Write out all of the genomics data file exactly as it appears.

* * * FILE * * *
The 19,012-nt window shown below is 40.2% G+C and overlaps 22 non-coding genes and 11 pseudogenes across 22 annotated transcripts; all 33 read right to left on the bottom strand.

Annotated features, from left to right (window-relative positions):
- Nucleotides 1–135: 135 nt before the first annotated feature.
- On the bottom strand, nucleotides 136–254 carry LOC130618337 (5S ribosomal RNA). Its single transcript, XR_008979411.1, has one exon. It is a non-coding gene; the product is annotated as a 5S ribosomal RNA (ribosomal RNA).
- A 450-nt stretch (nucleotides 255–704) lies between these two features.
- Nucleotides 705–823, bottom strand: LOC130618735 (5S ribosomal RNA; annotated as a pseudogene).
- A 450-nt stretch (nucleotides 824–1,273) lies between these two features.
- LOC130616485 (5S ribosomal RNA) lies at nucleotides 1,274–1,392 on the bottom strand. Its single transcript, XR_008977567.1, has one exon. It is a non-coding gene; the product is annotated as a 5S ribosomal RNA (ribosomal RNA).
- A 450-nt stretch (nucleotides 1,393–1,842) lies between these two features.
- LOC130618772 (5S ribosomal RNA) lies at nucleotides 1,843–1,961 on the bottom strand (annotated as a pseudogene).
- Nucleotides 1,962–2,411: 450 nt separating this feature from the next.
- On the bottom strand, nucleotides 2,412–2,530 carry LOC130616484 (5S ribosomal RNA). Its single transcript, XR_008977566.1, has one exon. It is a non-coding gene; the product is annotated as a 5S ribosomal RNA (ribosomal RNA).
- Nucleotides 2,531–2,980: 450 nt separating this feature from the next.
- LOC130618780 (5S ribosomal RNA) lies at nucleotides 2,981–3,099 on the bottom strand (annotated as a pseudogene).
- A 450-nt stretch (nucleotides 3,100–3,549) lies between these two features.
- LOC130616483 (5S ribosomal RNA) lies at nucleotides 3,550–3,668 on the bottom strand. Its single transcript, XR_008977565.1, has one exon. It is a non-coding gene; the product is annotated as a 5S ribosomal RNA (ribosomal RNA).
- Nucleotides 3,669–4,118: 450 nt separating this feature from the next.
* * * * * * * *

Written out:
The 19,012-nt window shown below is 40.2% G+C and overlaps 22 non-coding genes and 11 pseudogenes across 22 annotated transcripts; all 33 read right to left on the bottom strand.

Annotated features, from left to right (window-relative positions):
- Nucleotides 1–135: 135 nt before the first annotated feature.
- On the bottom strand, nucleotides 136–254 carry LOC130618337 (5S ribosomal RNA). Its single transcript, XR_008979411.1, has one exon. It is a non-coding gene; the product is annotated as a 5S ribosomal RNA (ribosomal RNA).
- A 450-nt stretch (nucleotides 255–704) lies between these two features.
- Nucleotides 705–823, bottom strand: LOC130618735 (5S ribosomal RNA; annotated as a pseudogene).
- A 450-nt stretch (nucleotides 824–1,273) lies between these two features.
- LOC130616485 (5S ribosomal RNA) lies at nucleotides 1,274–1,392 on the bottom strand. Its single transcript, XR_008977567.1, has one exon. It is a non-coding gene; the product is annotated as a 5S ribosomal RNA (ribosomal RNA).
- A 450-nt stretch (nucleotides 1,393–1,842) lies between these two features.
- LOC130618772 (5S ribosomal RNA) lies at nucleotides 1,843–1,961 on the bottom strand (annotated as a pseudogene).
- Nucleotides 1,962–2,411: 450 nt separating this feature from the next.
- On the bottom strand, nucleotides 2,412–2,530 carry LOC130616484 (5S ribosomal RNA). Its single transcript, XR_008977566.1, has one exon. It is a non-coding gene; the product is annotated as a 5S ribosomal RNA (ribosomal RNA).
- Nucleotides 2,531–2,980: 450 nt separating this feature from the next.
- LOC130618780 (5S ribosomal RNA) lies at nucleotides 2,981–3,099 on the bottom strand (annotated as a pseudogene).
- A 450-nt stretch (nucleotides 3,100–3,549) lies between these two features.
- LOC130616483 (5S ribosomal RNA) lies at nucleotides 3,550–3,668 on the bottom strand. Its single transcript, XR_008977565.1, has one exon. It is a non-coding gene; the product is annotated as a 5S ribosomal RNA (ribosomal RNA).
- Nucleotides 3,669–4,118: 450 nt separating this feature from the next.